Fringeworthy

Today’s Fringenda: These Go to Eleven Edition

"Blue Moon / Red River" is at Atlas at 7:45 p.m. (Andrew Bossi)

"Blue Moon / Red River" is at Atlas Performing Arts Center tonight at 7:45 p.m. (Andrew Bossi)

The last weekend of the ninth Capital Fringe is upon us. No time for chitchat; let's get to our 11 recommendations. We were just gonna do 10, but there're a lot of good options on tonight and sometimes you just need that extra push over the cliff.

Refresh: Stories of Love, Sex, and the Internet (Caos on F, 6 p.m.) — Solo performer Matthew Schott is "vulnerable and fearless in sharing failures, perversions, and the self-disgust that threatens to consume him," wrote veteran critic (and amateur crimefighter) Joseph Price of this look back at the lawless Thunderdome that was the Clinton-era Internet.

Lucretia Borgia: A Play (Atlas: Sprenger, 6 p.m.) — "Combining dance, shadowplay, a dash of slapstick and just a hint of narrative order, Lucretia Borgia offers an impressionistic meditation on female identity," observed rookie agent Joshua Buursma.

Ben & Lucille (Atlas: Lab II, 8 p.m.) — Even cynical-beyond-her-years rookie agent Eva Harder fell, er, hard for this two-hander about a long distance relationship, written by and featuring Elan Zafir. (He recently appeared in another, edgier two-hander about a troubled relationship, Signature Theatre's production of Tender Napalm.) Agent Harder praised the play's plot, dialogue, and especially Zafir's performance, saying he made her forget he's playing a role. Acting!

Medea's Got Some Issues (Warehouse, 8 p.m.)  "Even if infanticide isn’t your go-to joke well, the play is uproariously funny because the acid-tongued Medea (Lisa Hodsoll) is both painfully self-aware and a ghastly example of cognitive dissonance," senior agent Rachel Kurzius opined.

TAME. (Gearbox, 8:15 p.m.) — It's The Taming of the Shrew as reimagined — by our own beloved rookie agent Jonelle Walker – in Lake Charles, Louisiana circa 1960. Read more Today’s Fringenda: These Go to Eleven Edition

Hip Shot: The Fever

Pat O'Brien performs "Underneath the Lintel" in the 2013 Capital Fringe. (Paul Gillis)

Pat O'Brien performs "Underneath the Lintel" in the 2013 Capital Fringe. His show this year is "The Fever." (Paul Gillis)

Goethe Institut – Main Stage

Remaining Performances:

Thursday, July 24, 10 p.m.

Friday, July 25, 6 p.m.

They Say: An affluent traveler to a poor country is leveled by a nightmarish but enlightening fever that will challenge the consciences of the most liberal of theatre-goers. Was Marx right? Featuring Pat O'Brien from last year's Fringe hit, Underneath the Lintel.

Chris' Take: Pat O'Brien's solo performance of Glen Berger's play Under the Lintel was one of the most satisfying entires in last year's Capital Fringe. For his follow-up, he's chosen a far more daunting and less pleasurable piece of material, a play that's really more of a sermon, even when delivered by an actor with a manner as warm an convivial as O'Brien's.

Or Wallace Shawn's. Shawn, a prolific actor and playwright who will probably go to his grave being remembered as the guy who kept shouting "Inconceivable!" in The Princess Bride, started workshopping this lecture about the intrinsic value of objects and the fundamental economic injustice of our world for private audiences around 1990. By the time of his Acorn Theatre production in 2007, he was inviting the audience to arrive half an hour early and sip champagne with him onstage. But as the noted drama critic Admiral Ackbar once observed, "It's a trap!" Once the show proper began, the audience was subject to a matter-of-fact explanation of how their first-world lifestyles steal bread from other peoples' mouths.

The story, such as it is, is that of an unnamed traveler from a unnamed prosperous country visiting an unnamed poor one that's been wracked by civil war. Afflicted by a debilitating fever in his roach-infested hotel room, he suffers a dark night of the soul that boils away the protective membrane of hypocrisy that allows him to ignore the nagging of his conscience when he passes beggars on the street.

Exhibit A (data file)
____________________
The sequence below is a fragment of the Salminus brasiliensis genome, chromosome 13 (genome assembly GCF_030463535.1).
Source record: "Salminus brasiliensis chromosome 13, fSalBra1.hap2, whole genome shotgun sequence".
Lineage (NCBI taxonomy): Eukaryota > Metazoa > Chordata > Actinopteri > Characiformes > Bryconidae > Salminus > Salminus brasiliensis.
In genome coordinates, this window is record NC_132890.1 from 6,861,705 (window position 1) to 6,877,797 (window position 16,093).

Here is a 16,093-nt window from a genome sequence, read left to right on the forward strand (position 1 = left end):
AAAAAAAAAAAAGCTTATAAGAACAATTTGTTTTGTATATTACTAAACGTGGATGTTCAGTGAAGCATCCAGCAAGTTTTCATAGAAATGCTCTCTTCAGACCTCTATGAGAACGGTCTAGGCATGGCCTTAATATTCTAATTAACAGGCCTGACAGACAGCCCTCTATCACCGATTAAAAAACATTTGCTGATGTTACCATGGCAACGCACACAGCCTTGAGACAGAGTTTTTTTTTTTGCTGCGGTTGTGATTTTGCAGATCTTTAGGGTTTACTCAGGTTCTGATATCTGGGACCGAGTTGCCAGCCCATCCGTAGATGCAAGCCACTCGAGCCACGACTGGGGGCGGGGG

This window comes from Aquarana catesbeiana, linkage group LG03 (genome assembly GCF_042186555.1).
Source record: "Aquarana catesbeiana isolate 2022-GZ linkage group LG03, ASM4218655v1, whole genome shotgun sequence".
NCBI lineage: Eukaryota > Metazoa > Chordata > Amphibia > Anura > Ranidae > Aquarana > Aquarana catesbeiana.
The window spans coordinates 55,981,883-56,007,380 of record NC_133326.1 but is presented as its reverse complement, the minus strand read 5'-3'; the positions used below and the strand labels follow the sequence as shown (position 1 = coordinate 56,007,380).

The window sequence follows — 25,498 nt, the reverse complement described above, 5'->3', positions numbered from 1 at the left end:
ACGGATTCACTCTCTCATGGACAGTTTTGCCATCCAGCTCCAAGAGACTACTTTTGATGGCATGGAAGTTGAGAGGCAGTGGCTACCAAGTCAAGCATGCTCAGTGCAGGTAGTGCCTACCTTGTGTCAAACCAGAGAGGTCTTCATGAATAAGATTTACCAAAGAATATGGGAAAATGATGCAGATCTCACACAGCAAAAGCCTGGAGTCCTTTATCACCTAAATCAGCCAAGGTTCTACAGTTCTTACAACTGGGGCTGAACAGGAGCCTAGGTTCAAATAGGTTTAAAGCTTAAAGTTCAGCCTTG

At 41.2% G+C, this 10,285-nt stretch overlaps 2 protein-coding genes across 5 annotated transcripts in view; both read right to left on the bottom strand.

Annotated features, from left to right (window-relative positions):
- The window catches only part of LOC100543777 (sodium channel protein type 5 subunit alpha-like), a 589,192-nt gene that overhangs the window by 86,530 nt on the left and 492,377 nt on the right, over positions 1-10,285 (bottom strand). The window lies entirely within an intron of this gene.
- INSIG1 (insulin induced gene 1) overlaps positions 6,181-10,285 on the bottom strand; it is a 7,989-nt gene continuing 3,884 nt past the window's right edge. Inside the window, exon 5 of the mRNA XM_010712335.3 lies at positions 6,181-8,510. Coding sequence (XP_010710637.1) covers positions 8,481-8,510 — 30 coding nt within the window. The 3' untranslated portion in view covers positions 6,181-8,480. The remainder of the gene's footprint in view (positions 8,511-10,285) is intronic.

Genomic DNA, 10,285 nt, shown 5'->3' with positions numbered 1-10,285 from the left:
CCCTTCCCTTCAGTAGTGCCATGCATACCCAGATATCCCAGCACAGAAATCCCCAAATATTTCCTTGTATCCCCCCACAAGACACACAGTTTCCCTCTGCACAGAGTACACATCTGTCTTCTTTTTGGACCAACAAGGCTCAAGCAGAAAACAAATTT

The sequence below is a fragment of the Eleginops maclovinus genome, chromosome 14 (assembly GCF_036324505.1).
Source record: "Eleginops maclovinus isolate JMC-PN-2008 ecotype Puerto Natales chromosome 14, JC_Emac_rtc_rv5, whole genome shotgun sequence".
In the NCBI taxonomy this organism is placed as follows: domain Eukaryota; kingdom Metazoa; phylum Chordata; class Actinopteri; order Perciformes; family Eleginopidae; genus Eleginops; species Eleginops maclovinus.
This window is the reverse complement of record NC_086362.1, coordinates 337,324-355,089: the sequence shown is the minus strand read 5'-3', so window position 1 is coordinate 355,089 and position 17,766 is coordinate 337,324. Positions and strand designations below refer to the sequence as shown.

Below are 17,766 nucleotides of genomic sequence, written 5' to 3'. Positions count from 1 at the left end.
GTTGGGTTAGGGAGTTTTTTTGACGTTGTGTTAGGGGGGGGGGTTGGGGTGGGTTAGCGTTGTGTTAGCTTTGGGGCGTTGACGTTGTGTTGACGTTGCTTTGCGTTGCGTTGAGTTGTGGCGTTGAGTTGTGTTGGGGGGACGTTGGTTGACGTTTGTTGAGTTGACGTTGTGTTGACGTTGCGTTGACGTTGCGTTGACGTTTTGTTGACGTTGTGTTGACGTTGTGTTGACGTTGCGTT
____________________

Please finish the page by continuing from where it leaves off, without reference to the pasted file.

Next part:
Read more Hip Shot: The Fever

Hip Shot: The 27 Club

Warehouse                                                               sixteen

Remaining performances:

Thursday, July 24 at 5:45 p.m.

Saturday, July 26 at 10:30 p.m.

They Say: Jimi. Janis. Kurt. Jim. Brian. Amy. Infamous musicians who all died at the age of 27. Join us on a rock 'n' roll journey that explores their epic lives and devastating downfalls.

Rachel M.'s Take: The 27 Club focuses on six members of the doomed eponymous club of rock stars who all died at 27 from complications of rockstardom. So when six singers with handheld mics come out in front of the three-piece band at the top of the show, I started puzzling out which one was Janis and which one was Amy, and if I would even recognize a Brian Jones impression, and whose hair was most trying to be Jim Morrison's. I never decoded who was who.

It's the smartest thing The 27 Club does, and it's very smart: nobody is doing a Kurt Cobain impression, trying to look or speak or sing or gesture like him. We're never quite asked to buy that one of these performers IS Jimi. Instead, the vocalists sing the famous songs in their own voices, doing their own rockstar things, and Jimi is whoever's wearing the headscarf right now, and whoever wears the flower and the accent is Amy Winehouse. It's much more interesting than six impersonations, and plays to everyone's strengths. After all, no matter how hard they rock, nobody in the house is going to forget who sings "Foxy Lady."

Read more Hip Shot: The 27 Club

Today’s Fringenda: Wings Over America Edition

"Isis & Vesco Investigate the Curious Death of Dr. Freud" (Darian Glover)

"Isis & Vesco Investigate the Curious Death of Dr. Freud" (Darian Glover)

Five Capital Fringe shows happening tonight that the agents of our Action News & Commentary Squad have vetted and certified... Fringeworthy! Go.

I Füçkèd Your Country (Goethe Institut: Mainstage, 6:30 p.m.) — Veteran agent Rachel Manteuffel, rookie agent Jonelle Walker, and I all agreed: Sex writer Twanna A. Hines' "#SexEd for adults" lecture is informative (even if you think you already know how to unwrap, apply, employ, and then safely dispose of a condom) and amusing, though we'd hoped she would tell a few more stories illustrating how sexual mores and attitudes vary around the world. When Twanna joined Jonelle and me on The FringeCasting Couch, she promised to do just that. You'll have lots of opportunities to win condoms, cock rings, paperback erotica, and other prizes, but try not to be the person who wins a vibrator because your phone goes off during the show. Read more Today’s Fringenda: Wings Over America Edition